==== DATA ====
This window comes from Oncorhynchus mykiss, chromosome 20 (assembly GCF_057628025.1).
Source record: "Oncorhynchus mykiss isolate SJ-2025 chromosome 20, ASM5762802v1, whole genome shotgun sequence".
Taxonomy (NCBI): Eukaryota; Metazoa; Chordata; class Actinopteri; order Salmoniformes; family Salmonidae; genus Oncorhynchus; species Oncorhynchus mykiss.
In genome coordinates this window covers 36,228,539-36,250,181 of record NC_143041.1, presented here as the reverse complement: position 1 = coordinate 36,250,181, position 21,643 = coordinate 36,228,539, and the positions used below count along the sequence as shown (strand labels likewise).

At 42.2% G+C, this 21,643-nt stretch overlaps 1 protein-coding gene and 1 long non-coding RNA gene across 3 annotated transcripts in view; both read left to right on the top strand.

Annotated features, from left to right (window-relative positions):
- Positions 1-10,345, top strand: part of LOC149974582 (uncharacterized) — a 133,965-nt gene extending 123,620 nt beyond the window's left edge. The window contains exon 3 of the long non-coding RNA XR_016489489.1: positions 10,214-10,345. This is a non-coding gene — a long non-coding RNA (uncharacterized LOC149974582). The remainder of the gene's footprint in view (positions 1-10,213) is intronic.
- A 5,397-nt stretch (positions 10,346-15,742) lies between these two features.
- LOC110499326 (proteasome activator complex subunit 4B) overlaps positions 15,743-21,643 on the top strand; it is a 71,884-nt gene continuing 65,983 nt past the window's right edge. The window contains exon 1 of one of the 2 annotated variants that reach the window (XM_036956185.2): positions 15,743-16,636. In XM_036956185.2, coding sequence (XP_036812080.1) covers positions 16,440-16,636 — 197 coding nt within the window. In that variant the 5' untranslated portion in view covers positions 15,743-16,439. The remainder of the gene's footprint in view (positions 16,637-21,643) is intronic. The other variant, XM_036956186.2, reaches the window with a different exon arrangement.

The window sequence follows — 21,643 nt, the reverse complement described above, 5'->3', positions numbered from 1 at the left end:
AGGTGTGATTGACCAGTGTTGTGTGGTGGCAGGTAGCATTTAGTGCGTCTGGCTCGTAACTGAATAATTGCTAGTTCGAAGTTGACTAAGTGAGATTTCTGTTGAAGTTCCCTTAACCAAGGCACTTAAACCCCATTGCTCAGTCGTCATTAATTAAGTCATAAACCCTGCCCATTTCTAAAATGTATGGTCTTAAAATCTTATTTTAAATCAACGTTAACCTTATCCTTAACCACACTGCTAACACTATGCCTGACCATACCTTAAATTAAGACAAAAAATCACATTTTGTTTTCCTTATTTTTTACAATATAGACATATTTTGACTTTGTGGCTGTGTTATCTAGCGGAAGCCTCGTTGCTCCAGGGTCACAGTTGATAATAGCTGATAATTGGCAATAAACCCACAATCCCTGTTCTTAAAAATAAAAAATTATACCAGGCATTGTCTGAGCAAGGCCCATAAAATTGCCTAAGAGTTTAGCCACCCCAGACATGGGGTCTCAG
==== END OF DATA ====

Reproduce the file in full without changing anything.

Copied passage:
This window comes from Oncorhynchus mykiss, chromosome 20 (assembly GCF_057628025.1).
Source record: "Oncorhynchus mykiss isolate SJ-2025 chromosome 20, ASM5762802v1, whole genome shotgun sequence".
Taxonomy (NCBI): Eukaryota; Metazoa; Chordata; class Actinopteri; order Salmoniformes; family Salmonidae; genus Oncorhynchus; species Oncorhynchus mykiss.
In genome coordinates this window covers 36,228,539-36,250,181 of record NC_143041.1, presented here as the reverse complement: position 1 = coordinate 36,250,181, position 21,643 = coordinate 36,228,539, and the positions used below count along the sequence as shown (strand labels likewise).

At 42.2% G+C, this 21,643-nt stretch overlaps 1 protein-coding gene and 1 long non-coding RNA gene across 3 annotated transcripts in view; both read left to right on the top strand.

Annotated features, from left to right (window-relative positions):
- Positions 1-10,345, top strand: part of LOC149974582 (uncharacterized) — a 133,965-nt gene extending 123,620 nt beyond the window's left edge. The window contains exon 3 of the long non-coding RNA XR_016489489.1: positions 10,214-10,345. This is a non-coding gene — a long non-coding RNA (uncharacterized LOC149974582). The remainder of the gene's footprint in view (positions 1-10,213) is intronic.
- A 5,397-nt stretch (positions 10,346-15,742) lies between these two features.
- LOC110499326 (proteasome activator complex subunit 4B) overlaps positions 15,743-21,643 on the top strand; it is a 71,884-nt gene continuing 65,983 nt past the window's right edge. The window contains exon 1 of one of the 2 annotated variants that reach the window (XM_036956185.2): positions 15,743-16,636. In XM_036956185.2, coding sequence (XP_036812080.1) covers positions 16,440-16,636 — 197 coding nt within the window. In that variant the 5' untranslated portion in view covers positions 15,743-16,439. The remainder of the gene's footprint in view (positions 16,637-21,643) is intronic. The other variant, XM_036956186.2, reaches the window with a different exon arrangement.

The window sequence follows — 21,643 nt, the reverse complement described above, 5'->3', positions numbered from 1 at the left end:
AGGTGTGATTGACCAGTGTTGTGTGGTGGCAGGTAGCATTTAGTGCGTCTGGCTCGTAACTGAATAATTGCTAGTTCGAAGTTGACTAAGTGAGATTTCTGTTGAAGTTCCCTTAACCAAGGCACTTAAACCCCATTGCTCAGTCGTCATTAATTAAGTCATAAACCCTGCCCATTTCTAAAATGTATGGTCTTAAAATCTTATTTTAAATCAACGTTAACCTTATCCTTAACCACACTGCTAACACTATGCCTGACCATACCTTAAATTAAGACAAAAAATCACATTTTGTTTTCCTTATTTTTTACAATATAGACATATTTTGACTTTGTGGCTGTGTTATCTAGCGGAAGCCTCGTTGCTCCAGGGTCACAGTTGATAATAGCTGATAATTGGCAATAAACCCACAATCCCTGTTCTTAAAAATAAAAAATTATACCAGGCATTGTCTGAGCAAGGCCCATAAAATTGCCTAAGAGTTTAGCCACCCCAGACATGGGGTCTCAG